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The relationship between the frequency of football practice during skeletal growth and the presence of a cam deformity in adult elite football players
  1. Igor Tak1,2,
  2. Adam Weir3,
  3. Rob Langhout4,
  4. Jan Hendrik Waarsing5,
  5. Janine Stubbe6,7,
  6. Gino Kerkhoffs2,
  7. Rintje Agricola5
  1. 1Sports Rehabilitation and Manual Therapy Department, Physiotherapy Utrecht Oost, Utrecht, The Netherlands
  2. 2Department of Orthopaedics and Sports Traumatology, Academic Medical Centre Amsterdam, Amsterdam, The Netherlands
  3. 3Sports Medicine Department, Sports Groin Pain Centre, Aspetar Hospital, Doha, Qatar
  4. 4Private Practice Physiotherapy Dukenburg, Nijmegen, The Netherlands
  5. 5Department of Orthopaedics, Erasmus University Medical Centre, Rotterdam, The Netherlands
  6. 6Amsterdam University of Applied Sciences, School of Sports & Nutrition, Amsterdam, The Netherlands.
  7. 7Codarts University for the Arts, Rotterdam, The Netherlands
  1. Correspondence to Igor Tak, Sports Rehabilitation and Manual Therapy Department, Physiotherapy Utrecht Oost, Utrecht 3581 WD, The Netherlands; igor.tak{at}gmail.com

Abstract

Background/aim Cam deformity (CD) is likely a bony adaptation in response to high-impact sports practice during skeletal growth. We ascertained whether a dose–response relationship exists between the frequency of football practice during skeletal growth and the presence of a CD in adulthood, and if the age at which a football player starts playing football is associated with the presence of a CD in adulthood.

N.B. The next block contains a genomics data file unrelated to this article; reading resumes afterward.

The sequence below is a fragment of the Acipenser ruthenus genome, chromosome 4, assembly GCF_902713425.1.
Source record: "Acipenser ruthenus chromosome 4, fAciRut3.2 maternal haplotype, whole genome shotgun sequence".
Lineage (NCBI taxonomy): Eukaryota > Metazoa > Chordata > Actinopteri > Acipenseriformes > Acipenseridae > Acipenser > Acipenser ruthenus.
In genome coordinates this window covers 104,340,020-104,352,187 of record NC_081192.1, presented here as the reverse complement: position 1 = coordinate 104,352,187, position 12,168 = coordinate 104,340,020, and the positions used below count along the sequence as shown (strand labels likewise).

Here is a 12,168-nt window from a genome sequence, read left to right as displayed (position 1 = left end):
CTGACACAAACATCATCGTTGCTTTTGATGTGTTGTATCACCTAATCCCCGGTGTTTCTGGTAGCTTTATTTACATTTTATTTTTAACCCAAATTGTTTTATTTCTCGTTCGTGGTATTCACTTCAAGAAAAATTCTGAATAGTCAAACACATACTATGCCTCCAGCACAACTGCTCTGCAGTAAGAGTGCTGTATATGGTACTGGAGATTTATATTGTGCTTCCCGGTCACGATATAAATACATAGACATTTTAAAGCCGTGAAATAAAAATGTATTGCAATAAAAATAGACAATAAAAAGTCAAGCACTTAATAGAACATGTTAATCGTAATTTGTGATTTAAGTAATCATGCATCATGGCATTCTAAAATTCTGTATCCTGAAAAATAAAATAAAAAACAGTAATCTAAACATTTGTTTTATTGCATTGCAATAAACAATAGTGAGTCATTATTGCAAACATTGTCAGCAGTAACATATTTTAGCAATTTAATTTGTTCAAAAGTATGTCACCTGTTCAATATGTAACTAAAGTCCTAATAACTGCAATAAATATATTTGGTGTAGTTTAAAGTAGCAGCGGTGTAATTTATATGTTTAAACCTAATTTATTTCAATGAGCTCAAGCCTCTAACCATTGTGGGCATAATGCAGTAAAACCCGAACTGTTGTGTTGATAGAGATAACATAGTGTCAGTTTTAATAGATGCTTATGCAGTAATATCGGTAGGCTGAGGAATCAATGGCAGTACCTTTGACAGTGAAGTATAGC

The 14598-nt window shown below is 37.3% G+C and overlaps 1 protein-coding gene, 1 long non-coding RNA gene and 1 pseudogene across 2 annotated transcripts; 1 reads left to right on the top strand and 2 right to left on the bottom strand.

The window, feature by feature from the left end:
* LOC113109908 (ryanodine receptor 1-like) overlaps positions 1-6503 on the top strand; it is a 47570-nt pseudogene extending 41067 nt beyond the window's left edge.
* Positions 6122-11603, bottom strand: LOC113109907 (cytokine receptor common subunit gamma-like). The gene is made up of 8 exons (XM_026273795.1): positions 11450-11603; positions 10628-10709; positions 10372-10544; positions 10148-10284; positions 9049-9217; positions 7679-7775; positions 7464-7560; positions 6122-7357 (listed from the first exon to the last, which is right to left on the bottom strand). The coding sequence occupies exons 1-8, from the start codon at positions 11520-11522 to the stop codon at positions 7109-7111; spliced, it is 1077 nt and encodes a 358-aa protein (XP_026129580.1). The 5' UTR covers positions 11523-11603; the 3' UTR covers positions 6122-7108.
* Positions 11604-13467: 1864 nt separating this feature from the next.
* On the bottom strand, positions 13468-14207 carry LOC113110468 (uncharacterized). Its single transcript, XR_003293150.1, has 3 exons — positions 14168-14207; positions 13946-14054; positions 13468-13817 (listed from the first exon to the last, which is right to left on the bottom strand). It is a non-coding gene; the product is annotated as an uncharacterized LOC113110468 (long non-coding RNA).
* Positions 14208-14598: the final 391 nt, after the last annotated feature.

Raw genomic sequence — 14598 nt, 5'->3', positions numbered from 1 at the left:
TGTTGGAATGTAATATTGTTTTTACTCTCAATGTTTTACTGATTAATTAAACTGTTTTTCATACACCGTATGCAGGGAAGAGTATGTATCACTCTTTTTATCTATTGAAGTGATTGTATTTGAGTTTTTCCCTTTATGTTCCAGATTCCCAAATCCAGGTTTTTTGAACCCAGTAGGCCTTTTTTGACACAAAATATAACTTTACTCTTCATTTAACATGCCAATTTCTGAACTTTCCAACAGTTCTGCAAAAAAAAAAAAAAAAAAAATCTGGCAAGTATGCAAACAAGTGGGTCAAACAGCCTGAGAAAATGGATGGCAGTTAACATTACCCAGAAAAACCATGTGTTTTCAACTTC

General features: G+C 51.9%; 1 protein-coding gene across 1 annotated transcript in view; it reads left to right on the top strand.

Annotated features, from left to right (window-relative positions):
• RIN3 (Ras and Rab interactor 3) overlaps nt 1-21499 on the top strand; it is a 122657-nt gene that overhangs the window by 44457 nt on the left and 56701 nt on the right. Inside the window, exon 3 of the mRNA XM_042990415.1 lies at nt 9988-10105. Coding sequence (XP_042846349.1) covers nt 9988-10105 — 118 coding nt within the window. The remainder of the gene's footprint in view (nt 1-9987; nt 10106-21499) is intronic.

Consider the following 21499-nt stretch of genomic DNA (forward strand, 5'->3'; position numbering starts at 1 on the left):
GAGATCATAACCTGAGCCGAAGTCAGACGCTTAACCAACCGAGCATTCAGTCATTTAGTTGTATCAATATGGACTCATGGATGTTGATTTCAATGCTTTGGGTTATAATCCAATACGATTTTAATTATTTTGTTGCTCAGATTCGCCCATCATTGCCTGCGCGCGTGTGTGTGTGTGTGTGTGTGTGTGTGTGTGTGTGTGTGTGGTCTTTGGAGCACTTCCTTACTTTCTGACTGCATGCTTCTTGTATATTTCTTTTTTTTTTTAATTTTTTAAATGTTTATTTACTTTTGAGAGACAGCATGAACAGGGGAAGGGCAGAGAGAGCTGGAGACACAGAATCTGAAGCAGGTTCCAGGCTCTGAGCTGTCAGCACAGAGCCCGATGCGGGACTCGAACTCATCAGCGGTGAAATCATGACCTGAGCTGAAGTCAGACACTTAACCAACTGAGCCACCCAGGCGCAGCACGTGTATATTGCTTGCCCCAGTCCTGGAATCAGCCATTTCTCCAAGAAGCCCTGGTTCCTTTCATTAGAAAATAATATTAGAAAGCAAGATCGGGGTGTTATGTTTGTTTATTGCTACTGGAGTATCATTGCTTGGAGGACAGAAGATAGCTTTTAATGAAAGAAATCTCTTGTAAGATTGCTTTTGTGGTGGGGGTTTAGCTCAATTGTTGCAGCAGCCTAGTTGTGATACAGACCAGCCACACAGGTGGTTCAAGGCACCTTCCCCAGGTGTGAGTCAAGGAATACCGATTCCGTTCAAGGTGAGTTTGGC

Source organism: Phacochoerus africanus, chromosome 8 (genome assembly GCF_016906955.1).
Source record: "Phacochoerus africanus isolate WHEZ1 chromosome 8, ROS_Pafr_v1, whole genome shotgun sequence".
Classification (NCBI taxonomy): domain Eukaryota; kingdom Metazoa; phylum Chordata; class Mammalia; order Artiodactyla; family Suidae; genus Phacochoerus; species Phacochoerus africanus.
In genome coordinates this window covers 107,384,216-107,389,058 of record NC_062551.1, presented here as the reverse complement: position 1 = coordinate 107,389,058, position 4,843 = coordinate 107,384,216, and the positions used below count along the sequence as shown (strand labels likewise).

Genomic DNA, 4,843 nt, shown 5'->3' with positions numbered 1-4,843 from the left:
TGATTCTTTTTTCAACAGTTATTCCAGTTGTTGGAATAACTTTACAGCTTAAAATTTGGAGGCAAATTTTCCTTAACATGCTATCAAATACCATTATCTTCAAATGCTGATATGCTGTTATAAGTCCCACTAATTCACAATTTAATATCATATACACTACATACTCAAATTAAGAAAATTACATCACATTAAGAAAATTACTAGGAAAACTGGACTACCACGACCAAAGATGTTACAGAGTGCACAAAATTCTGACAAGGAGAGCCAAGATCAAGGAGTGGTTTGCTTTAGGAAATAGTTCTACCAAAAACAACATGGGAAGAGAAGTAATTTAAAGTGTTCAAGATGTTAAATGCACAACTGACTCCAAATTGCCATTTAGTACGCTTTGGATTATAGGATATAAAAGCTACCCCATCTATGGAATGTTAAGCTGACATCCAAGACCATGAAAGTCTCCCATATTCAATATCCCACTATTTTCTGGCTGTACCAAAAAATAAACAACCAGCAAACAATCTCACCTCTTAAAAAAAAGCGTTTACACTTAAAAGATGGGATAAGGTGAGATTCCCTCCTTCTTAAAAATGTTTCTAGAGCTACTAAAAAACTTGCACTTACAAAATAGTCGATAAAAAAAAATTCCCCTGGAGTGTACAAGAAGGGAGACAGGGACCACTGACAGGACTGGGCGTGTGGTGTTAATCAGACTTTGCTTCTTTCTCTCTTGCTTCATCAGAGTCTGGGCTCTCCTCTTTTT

Methods Prevalence of a CD (α angle>60°) and a pathological CD (α angle>78°) was studied using standardised anteroposterior (AP) and frog-leg lateral (FLL) radiographs that were obtained during seasonal screening. The age of starting to play football with a low frequency (LF; ≤3 times/week) and high frequency (HF; ≥4 times/week) was retrospectively assessed. The differences in prevalence of a CD per hip, in either view, between groups were calculated by logistic regression with generalised estimating equations.

Results 63 players (mean(±SD) age 23.1(±4.2) years) participated, yielding 126 hips for analysis. The prevalence of a CD in the FLL was 40% (n=82) in players who started playing HF football from the age of 12 years or above, and 64% (n=44) in those playing HF football before the age of 12 years (p=0.042). This was also true for a pathological CD (12% vs 30%, p=0.038). The AP views revealed no difference.

Conclusions Our results indicate a probable dose–response relationship between the frequency of football practice during skeletal growth and the development of a CD, which should be confirmed in future prospective studies.

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